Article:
Public Download #1

June 24, 1999

Forget London, Tokyo or even New York. The next city to be dubbed "cutting edge" may be Columbus, OH. Beginning July 16, customers at the Columbus Virgin Megastore will be able to stroll up to a kiosk, touch a screen, and download music to a CD-ROM. Initially the high speed kiosks, provided by digital-on-demand company RedDotNet, will offer a limited mix of individual tracks from lesser-known artists. By fall, full albums from a catalogue of 4,000 Sony Music titles—focusing on music that the store may not carry—will be added to the mix. The company hopes to wire its U.S. Megastores by September and plans to extend the technology to its more than 150 stores worldwide by the new millennium. "Retail stores are going to be much more digitized," says Anthony Deen, a vice president at Virgin Entertainment Group in Los Angeles. "We think a lot of music will be sold like this in the future."

"This is the beginning of a whole new era for how people will buy music," says Beth Walton, spokesperson for RedDotNet, adding that the kiosks give people without computers the option to download music. And, she says, they will be compatible with the Secure Digital Music Initiative, the major record labels' campaign to create copyright-safe musical downloads. Mark Hardie, senior analyst at Forrester Research in Cambridge, Mass., isn't as enthusiastic. Selecting songs and creating compilations takes time, and he can't imagine people wanting to compile their own records more than once a year. Complex technology also tends to break down easily and can be unreliable with repeated public exposure. In the end, he says, it may just be a way to get people into the stores.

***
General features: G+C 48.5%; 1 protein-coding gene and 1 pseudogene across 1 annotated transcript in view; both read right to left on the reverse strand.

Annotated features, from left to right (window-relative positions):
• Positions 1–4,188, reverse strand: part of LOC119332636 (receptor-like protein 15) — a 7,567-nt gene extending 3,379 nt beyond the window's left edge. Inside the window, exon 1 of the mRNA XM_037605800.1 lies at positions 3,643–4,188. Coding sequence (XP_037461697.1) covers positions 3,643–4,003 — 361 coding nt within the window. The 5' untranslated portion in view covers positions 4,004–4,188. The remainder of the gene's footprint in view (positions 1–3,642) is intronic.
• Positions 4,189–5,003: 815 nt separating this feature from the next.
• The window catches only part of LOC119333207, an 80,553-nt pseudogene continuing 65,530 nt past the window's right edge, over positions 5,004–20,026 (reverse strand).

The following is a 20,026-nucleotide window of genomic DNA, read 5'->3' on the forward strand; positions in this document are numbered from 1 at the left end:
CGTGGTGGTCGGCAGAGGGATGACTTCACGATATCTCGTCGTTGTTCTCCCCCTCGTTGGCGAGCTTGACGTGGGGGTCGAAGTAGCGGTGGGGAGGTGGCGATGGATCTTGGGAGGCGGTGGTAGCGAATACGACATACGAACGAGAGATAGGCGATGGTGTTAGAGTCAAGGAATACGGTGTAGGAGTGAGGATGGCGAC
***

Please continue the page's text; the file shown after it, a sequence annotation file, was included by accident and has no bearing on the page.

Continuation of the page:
Story by Sarah Kanter

Newsbit furnished by:

A: NetShift Software Ltd.
A: Hughenden Yard, Marlborough, Wilts,SN8 1LT, UK
T: +44 (0)1672 511 094
F: +44 (0)1672 511 078
E: [email protected]

Thanks Anna!

Thanks Kinetic!

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